A Northern California couple was awarded more than $2 billion in a lawsuit against Monsanto, the agrochemical company now owned by Bayer.
The couple argued that a widely-used agricultural pesticide called glyphosate — found in Monsanto’s popular weed-killer, Roundup — was responsible for their non-Hodgkin’s lymphoma.
Two days later, a study suggested glyphosate is linked another major health risk, fatty liver disease, in humans.
Visit Business Insider’s homepage for more stories.
For more than three decades, Alva and Alberta Pilliod used weed-killer to tend their property in Northern California. The couple wasn’t told to wear gloves or other forms of protective clothing when spraying the product. Then they got sick.
In 2011, Alva was diagnosed with a type of blood cancer called non-Hodgkin’s lymphoma. Four year later, his wife, Alberta, received the same diagnosis.
Read more: The weed-killing chemical involved in a Monsanto lawsuit was found in Cheerios and Quaker Oats products. Here’s how worried you should be.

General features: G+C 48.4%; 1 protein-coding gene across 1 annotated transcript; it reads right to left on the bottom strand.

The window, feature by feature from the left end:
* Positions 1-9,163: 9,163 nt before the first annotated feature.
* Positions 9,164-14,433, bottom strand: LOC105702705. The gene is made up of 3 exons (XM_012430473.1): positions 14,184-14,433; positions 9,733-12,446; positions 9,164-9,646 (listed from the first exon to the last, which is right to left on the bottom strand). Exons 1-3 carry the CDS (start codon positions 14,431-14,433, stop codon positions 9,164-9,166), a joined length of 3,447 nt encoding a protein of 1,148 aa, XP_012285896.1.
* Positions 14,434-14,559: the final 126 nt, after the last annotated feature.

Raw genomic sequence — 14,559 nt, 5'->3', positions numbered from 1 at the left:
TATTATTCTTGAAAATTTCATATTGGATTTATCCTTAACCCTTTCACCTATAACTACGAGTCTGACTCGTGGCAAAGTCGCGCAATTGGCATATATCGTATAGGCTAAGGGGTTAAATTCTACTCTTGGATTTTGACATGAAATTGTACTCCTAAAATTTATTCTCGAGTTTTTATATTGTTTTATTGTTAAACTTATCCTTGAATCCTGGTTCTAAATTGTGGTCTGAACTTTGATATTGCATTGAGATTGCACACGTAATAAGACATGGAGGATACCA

The couple believed their cancer was attributable to Roundup, a popular weed-killer whose active ingredient is glyphosate, a widely-used agricultural pesticide. On May 13, they were awarded more than $2 billion in damages in a lawsuit against Monsanto, the maker of Roundup, which is now owned by Bayer.
A jury ruled that Roundup was a “substantial factor” in causing the couple’s cancer, marking one of the first verdicts out of around 13,400 similar court cases lobbed against Monsanto.
The court cases track with a rise in scientific inquiry about the health risks of exposure to Roundup.
Two days after the Pilliod verdict, the journal Clinical Gastroenterology and Hepatology published a study that showed a possible link between glyphosate and another major health risk, fatty liver disease.
After examining the urine of nearly 100 patients with non-alcoholic fatty liver disease, …read more
Source:: Business Insider